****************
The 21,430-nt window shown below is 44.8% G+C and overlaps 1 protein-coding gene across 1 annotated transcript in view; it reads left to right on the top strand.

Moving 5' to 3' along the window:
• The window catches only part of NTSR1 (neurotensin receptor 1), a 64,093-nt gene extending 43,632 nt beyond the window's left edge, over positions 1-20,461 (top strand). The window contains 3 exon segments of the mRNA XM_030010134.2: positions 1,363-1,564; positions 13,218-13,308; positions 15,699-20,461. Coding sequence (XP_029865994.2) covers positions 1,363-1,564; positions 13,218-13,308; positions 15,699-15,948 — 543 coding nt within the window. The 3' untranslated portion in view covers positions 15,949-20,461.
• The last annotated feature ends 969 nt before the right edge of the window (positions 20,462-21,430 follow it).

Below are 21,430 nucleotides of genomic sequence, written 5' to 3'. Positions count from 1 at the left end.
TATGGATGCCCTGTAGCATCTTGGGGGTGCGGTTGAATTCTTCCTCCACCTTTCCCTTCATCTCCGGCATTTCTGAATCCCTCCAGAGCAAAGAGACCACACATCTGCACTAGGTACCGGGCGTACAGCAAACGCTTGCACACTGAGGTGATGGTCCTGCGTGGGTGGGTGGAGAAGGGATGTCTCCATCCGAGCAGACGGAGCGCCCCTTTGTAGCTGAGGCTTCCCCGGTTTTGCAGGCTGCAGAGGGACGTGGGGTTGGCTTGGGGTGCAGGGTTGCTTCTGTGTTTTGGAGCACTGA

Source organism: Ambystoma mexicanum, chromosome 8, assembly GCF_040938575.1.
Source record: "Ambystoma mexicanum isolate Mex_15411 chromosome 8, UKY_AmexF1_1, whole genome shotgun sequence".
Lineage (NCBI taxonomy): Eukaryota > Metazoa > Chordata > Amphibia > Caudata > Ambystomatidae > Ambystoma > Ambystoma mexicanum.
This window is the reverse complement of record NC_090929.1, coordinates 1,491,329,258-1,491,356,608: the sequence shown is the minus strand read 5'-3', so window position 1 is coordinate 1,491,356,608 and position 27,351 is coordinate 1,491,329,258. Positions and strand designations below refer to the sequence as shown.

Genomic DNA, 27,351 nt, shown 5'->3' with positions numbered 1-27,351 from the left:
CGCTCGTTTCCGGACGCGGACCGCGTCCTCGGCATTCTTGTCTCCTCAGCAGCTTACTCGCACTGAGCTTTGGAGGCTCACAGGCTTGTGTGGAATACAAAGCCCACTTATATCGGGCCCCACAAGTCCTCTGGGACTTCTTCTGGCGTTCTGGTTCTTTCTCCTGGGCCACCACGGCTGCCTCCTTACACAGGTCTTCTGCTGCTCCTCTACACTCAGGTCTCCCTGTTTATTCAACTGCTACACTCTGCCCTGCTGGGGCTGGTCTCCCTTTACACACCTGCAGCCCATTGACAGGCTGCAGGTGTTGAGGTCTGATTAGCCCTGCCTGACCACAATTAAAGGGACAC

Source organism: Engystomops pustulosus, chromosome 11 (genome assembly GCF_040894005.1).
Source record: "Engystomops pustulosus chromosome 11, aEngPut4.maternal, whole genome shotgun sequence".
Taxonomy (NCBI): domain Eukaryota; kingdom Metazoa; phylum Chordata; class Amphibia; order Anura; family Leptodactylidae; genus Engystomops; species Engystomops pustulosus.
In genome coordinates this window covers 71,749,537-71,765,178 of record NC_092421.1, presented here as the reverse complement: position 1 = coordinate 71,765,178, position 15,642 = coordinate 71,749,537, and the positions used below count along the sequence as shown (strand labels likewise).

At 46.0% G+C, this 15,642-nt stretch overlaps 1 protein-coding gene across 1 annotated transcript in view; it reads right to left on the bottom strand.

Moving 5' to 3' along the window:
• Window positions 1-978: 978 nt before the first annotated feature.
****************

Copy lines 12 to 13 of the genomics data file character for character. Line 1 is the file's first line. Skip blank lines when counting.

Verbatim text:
CGCTCGTTTCCGGACGCGGACCGCGTCCTCGGCATTCTTGTCTCCTCAGCAGCTTACTCGCACTGAGCTTTGGAGGCTCACAGGCTTGTGTGGAATACAAAGCCCACTTATATCGGGCCCCACAAGTCCTCTGGGACTTCTTCTGGCGTTCTGGTTCTTTCTCCTGGGCCACCACGGCTGCCTCCTTACACAGGTCTTCTGCTGCTCCTCTACACTCAGGTCTCCCTGTTTATTCAACTGCTACACTCTGCCCTGCTGGGGCTGGTCTCCCTTTACACACCTGCAGCCCATTGACAGGCTGCAGGTGTTGAGGTCTGATTAGCCCTGCCTGACCACAATTAAAGGGACAC

Source organism: Engystomops pustulosus, chromosome 11 (genome assembly GCF_040894005.1).